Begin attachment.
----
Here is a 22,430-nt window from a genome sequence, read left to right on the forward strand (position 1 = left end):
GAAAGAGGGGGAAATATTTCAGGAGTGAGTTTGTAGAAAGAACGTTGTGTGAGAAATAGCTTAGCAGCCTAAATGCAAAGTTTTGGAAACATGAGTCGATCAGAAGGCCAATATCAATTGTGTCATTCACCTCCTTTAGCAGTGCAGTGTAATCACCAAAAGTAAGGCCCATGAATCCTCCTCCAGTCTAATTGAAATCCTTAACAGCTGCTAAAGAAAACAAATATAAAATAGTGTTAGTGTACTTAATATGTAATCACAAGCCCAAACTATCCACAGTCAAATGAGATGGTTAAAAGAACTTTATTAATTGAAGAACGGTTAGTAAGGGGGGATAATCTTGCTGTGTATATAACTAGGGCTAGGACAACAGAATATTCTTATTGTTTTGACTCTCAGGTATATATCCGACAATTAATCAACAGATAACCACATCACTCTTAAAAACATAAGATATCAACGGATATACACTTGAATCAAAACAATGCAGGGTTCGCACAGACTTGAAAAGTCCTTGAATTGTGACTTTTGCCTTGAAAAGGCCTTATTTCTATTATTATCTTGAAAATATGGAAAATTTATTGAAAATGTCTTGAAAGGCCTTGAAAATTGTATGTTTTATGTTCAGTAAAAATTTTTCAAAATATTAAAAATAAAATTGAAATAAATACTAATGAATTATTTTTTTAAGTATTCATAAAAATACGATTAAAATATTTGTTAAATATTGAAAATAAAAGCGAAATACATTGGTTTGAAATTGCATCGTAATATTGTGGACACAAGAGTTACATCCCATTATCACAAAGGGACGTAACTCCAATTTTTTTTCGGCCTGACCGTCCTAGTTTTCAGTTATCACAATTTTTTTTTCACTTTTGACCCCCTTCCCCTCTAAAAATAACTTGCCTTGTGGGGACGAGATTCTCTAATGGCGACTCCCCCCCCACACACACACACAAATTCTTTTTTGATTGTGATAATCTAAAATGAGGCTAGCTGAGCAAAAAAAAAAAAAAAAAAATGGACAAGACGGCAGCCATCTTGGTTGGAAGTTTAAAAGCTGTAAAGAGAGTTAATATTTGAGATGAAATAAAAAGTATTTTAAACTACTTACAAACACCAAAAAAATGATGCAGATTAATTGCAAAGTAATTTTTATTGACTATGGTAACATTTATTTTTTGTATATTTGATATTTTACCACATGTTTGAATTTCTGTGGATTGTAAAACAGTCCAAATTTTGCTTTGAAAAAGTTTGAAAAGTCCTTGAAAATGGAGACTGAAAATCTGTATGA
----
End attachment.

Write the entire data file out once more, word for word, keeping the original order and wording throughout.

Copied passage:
Here is a 22,430-nt window from a genome sequence, read left to right on the forward strand (position 1 = left end):
GAAAGAGGGGGAAATATTTCAGGAGTGAGTTTGTAGAAAGAACGTTGTGTGAGAAATAGCTTAGCAGCCTAAATGCAAAGTTTTGGAAACATGAGTCGATCAGAAGGCCAATATCAATTGTGTCATTCACCTCCTTTAGCAGTGCAGTGTAATCACCAAAAGTAAGGCCCATGAATCCTCCTCCAGTCTAATTGAAATCCTTAACAGCTGCTAAAGAAAACAAATATAAAATAGTGTTAGTGTACTTAATATGTAATCACAAGCCCAAACTATCCACAGTCAAATGAGATGGTTAAAAGAACTTTATTAATTGAAGAACGGTTAGTAAGGGGGGATAATCTTGCTGTGTATATAACTAGGGCTAGGACAACAGAATATTCTTATTGTTTTGACTCTCAGGTATATATCCGACAATTAATCAACAGATAACCACATCACTCTTAAAAACATAAGATATCAACGGATATACACTTGAATCAAAACAATGCAGGGTTCGCACAGACTTGAAAAGTCCTTGAATTGTGACTTTTGCCTTGAAAAGGCCTTATTTCTATTATTATCTTGAAAATATGGAAAATTTATTGAAAATGTCTTGAAAGGCCTTGAAAATTGTATGTTTTATGTTCAGTAAAAATTTTTCAAAATATTAAAAATAAAATTGAAATAAATACTAATGAATTATTTTTTTAAGTATTCATAAAAATACGATTAAAATATTTGTTAAATATTGAAAATAAAAGCGAAATACATTGGTTTGAAATTGCATCGTAATATTGTGGACACAAGAGTTACATCCCATTATCACAAAGGGACGTAACTCCAATTTTTTTTCGGCCTGACCGTCCTAGTTTTCAGTTATCACAATTTTTTTTTCACTTTTGACCCCCTTCCCCTCTAAAAATAACTTGCCTTGTGGGGACGAGATTCTCTAATGGCGACTCCCCCCCCACACACACACACAAATTCTTTTTTGATTGTGATAATCTAAAATGAGGCTAGCTGAGCAAAAAAAAAAAAAAAAAAATGGACAAGACGGCAGCCATCTTGGTTGGAAGTTTAAAAGCTGTAAAGAGAGTTAATATTTGAGATGAAATAAAAAGTATTTTAAACTACTTACAAACACCAAAAAAATGATGCAGATTAATTGCAAAGTAATTTTTATTGACTATGGTAACATTTATTTTTTGTATATTTGATATTTTACCACATGTTTGAATTTCTGTGGATTGTAAAACAGTCCAAATTTTGCTTTGAAAAAGTTTGAAAAGTCCTTGAAAATGGAGACTGAAAATCTGTATGA